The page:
Making seemingly random connections across disciplines...
*Hyperlinks contained within. Please make sure you jump into these rabbit holes!
Some considerations when in a teaching, guiding, mentoring, and/or motivational role.
Inspired by “The Psychology of Curiosity” - G. Loewenstein
Curiosity is the feeling of deprivation we experience when we identify and focus on a gap in our knowledge.
The student needs to feel this gap. They must have some level of knowledge or awareness before they can get curious. In a way, they need to be beyond the “don’t know what they don’t know stage”.
Therefore, often “to induce curiosity about a particular topic, it may be necessary to ‘prime the pump’”. To use intriguing - stimulating - teaser information to get them interested in order to actually become curious.
Some words on trust, from Brene Brown:
“Trust is the stacking of small moments over time, something that cannot be summoned with a command - there are either marbles in the jar or there are not.
Trust is a living process that requires ongoing attention...You cannot establish trust in two days when you find yourself in a crisis; it’s either already there or it’s not.”
This is an imperative consideration should a disconnect between two individuals be sensed. Even better, this should be considered proactively.
Consistency in actions, always play the long game.
Continuing from above, this excerpt is from Brett Bartholomew's Conscious Coaching Field Guide.
"Quit trying to tell people everything you know. A more effective approach is to ask them about what they know. Learning about their world will help you modify your approach and provide more opportunities for you to reframe and relate a concept to help them better understand."
I believe the value of lateral thinking / cross-pollination of ideas is immense. When we think of an individual whom we consider wise, often it's because of their ability to link connections across disciplines. Steve Jobs states,
"That's because they were able to connect experiences they've had and synthesize new things. And the reason they were able to do that was that they've had more experiences or they have thought more about their experiences than other people."
Further, as Maria Popova states,
“… in order for us to truly create and contribute to the world, we have to be able to connect countless dots, to cross-pollinate ideas from a wealth of disciplines, to combine and recombine these pieces and build new castles.”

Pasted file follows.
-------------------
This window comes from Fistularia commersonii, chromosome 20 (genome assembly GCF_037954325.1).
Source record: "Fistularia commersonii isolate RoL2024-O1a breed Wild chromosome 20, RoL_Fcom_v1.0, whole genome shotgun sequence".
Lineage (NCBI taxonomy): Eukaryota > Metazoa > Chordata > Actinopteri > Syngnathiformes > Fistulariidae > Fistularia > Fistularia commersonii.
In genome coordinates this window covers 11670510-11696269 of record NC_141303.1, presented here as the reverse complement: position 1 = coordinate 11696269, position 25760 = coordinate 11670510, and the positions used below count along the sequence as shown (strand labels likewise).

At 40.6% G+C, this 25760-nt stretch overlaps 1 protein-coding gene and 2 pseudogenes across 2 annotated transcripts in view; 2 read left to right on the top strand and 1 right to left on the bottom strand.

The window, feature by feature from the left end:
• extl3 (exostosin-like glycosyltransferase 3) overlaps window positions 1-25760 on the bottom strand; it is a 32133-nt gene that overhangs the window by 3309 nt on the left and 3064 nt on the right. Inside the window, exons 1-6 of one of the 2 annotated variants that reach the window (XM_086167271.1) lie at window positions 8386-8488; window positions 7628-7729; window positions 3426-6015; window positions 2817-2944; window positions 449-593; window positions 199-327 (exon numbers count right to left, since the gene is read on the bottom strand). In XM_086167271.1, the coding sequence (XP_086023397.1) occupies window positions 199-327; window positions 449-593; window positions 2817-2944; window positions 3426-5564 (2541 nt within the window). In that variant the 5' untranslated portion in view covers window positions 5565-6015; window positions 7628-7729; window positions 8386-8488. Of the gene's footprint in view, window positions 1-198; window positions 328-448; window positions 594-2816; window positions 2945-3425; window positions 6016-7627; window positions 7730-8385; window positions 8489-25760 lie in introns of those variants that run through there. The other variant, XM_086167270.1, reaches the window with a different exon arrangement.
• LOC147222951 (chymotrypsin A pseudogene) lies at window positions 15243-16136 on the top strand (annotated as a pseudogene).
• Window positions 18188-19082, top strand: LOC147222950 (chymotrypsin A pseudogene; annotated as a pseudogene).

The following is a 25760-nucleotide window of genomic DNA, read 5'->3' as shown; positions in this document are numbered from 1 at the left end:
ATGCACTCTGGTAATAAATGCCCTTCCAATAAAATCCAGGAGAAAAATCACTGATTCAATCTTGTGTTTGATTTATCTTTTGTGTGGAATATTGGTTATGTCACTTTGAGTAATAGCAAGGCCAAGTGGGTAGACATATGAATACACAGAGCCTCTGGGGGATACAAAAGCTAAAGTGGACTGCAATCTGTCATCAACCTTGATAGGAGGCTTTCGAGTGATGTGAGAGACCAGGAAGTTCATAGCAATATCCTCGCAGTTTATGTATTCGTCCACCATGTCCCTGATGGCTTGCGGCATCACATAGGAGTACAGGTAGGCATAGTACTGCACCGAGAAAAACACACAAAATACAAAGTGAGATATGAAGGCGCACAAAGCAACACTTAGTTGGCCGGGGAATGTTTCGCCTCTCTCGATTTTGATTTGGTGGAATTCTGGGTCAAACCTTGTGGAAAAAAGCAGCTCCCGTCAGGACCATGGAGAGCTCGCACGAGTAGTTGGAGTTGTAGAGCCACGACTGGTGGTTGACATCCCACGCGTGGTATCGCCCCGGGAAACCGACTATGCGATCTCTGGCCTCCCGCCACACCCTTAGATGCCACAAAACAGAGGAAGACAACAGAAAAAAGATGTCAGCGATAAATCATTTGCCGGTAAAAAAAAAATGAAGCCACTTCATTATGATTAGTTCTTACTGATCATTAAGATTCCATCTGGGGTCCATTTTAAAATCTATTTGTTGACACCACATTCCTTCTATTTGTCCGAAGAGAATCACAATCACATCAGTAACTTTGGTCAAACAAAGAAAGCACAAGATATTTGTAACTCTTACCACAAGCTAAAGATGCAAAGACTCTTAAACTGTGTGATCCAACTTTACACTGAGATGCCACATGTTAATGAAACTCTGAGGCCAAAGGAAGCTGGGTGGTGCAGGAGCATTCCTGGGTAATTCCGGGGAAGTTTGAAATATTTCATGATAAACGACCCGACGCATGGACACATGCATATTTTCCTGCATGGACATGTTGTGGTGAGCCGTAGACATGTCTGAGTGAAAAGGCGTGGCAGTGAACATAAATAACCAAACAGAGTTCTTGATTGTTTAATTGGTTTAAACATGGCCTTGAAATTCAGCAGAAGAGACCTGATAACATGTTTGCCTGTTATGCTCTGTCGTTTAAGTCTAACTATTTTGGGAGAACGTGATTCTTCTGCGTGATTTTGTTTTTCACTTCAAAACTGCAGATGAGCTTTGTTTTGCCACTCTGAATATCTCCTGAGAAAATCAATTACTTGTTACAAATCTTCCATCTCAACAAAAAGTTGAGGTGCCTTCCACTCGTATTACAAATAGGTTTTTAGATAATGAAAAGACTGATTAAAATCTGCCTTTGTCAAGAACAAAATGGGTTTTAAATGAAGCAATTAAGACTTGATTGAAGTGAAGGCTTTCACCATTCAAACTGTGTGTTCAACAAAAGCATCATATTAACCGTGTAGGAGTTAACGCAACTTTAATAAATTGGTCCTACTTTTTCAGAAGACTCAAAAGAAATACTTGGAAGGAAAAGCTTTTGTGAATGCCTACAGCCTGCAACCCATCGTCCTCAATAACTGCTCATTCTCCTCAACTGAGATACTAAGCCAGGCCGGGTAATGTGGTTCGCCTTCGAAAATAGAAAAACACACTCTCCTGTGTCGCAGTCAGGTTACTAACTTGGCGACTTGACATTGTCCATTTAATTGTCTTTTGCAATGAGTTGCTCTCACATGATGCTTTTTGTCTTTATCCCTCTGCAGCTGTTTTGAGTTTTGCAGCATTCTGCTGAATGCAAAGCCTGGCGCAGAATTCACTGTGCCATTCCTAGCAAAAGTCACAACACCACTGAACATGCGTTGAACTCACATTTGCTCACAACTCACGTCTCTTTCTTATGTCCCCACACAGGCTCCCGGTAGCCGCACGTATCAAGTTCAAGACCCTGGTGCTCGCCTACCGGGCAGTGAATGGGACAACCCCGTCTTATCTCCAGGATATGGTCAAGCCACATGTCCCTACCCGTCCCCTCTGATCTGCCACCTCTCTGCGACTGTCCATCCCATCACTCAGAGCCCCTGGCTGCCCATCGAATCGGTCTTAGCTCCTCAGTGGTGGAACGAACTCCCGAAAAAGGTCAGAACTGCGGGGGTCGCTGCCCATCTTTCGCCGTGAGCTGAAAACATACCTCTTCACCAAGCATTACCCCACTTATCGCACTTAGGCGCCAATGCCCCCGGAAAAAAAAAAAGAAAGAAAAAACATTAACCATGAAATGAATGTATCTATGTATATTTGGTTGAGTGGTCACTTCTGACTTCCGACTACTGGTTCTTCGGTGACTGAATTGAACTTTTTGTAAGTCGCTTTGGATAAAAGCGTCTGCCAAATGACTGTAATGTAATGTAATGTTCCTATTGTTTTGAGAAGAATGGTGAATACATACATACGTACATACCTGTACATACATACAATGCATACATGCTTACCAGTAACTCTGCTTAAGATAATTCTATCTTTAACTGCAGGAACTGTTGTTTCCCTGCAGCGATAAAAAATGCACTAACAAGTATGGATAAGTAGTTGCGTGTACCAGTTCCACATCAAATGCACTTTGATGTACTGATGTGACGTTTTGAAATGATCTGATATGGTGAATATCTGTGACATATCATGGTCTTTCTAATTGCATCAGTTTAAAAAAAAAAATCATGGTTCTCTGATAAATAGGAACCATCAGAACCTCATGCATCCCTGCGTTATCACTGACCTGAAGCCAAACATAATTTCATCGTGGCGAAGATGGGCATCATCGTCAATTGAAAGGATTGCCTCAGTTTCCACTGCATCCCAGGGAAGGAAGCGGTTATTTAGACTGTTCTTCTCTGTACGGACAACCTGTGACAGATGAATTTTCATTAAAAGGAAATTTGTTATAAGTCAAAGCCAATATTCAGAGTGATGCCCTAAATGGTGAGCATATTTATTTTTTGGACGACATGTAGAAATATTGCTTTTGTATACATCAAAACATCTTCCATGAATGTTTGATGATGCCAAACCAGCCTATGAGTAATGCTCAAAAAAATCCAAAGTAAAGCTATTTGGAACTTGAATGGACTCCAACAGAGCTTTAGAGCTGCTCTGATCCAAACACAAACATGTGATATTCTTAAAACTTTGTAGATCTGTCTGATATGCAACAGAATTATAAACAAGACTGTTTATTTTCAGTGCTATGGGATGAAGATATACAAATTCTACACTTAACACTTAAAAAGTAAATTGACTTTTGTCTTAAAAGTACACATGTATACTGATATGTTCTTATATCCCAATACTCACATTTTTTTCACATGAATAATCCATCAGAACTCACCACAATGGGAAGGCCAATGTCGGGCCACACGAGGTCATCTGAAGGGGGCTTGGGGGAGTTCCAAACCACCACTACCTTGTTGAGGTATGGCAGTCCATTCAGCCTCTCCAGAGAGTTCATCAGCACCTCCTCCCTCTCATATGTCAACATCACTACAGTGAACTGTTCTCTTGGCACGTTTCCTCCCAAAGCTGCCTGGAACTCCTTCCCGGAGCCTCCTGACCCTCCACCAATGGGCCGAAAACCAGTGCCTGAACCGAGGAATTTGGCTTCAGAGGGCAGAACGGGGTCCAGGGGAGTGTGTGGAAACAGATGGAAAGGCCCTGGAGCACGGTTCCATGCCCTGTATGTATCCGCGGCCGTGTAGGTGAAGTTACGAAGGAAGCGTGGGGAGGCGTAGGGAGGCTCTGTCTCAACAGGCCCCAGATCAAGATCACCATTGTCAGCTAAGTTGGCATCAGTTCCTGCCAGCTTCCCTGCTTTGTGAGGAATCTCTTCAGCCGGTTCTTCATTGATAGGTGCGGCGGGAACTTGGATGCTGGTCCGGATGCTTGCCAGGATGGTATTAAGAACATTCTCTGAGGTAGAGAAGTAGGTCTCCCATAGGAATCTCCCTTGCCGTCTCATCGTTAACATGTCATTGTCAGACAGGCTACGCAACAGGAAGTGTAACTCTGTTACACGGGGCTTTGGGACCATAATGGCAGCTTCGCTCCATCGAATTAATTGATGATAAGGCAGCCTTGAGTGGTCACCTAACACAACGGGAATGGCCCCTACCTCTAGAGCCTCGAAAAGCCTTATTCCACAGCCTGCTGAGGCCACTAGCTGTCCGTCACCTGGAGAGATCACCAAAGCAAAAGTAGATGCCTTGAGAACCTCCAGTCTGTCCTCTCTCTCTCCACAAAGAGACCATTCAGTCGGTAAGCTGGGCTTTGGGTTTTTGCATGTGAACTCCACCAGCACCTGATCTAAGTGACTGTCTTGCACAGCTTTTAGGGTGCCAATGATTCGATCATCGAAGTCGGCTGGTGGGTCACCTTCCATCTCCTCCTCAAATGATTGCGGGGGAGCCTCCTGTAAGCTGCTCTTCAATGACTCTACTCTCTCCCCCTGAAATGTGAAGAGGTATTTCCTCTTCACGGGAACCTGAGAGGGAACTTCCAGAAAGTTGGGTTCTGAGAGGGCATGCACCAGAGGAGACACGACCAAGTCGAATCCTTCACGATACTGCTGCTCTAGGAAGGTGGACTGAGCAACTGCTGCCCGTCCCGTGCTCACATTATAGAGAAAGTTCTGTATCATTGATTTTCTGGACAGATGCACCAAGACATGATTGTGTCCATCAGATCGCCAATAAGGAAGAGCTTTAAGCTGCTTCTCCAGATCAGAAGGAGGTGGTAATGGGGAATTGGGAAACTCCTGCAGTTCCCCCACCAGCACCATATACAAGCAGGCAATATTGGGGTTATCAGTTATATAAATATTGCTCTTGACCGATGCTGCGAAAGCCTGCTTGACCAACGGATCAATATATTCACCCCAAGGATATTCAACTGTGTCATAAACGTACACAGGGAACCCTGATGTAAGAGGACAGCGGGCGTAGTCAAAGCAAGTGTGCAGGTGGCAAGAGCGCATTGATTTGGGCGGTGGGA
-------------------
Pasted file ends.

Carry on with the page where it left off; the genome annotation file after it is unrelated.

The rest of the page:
A quick note on this, not unlike everything else.
I recently failed an online exam. The one time exam required an 80% in order to pass and this was made clear prior to taking. Although I was aware of this, it was my choice to go ahead and take the exam - unprepared - during a short block of time in between patients. The exam took me 26 minutes to complete, of which a maximum time of 80 minutes was allotted.
I achieved 75%.
Although devastated, I was glad this happened. Really, my heart sank. But guilty as charged. As the saying goes, "Success is the worst teacher." Should I have passed the exam, I would have received my certificate and CE credits. But most importantly, I would have failed to obtain a deep understanding of the material. I have since gone back to immerse myself neck deep.
As I tweeted recently, "If you're going too fast, life will somehow find a way to give you a speeding ticket. Heed its warning before you get into an "accident."
This was my speeding ticket.
Back in the blogging days it wasn’t uncommon to be called out on one's content in the comments section. This peer review or critical appraisal in my opinion was conducive to getting better.
Other than twitter, I’m not sure this happens much anymore. Especially on instagram. Today, it's far too easy to block those who disagree with one's opinion and as a result little accountability exists.
It's okay to not "like" a post. Again, "Success is the worst teacher."
DARE TO LEAD
I just finished Brene Brown's newest book. Here are some of her one-liners to leave you with: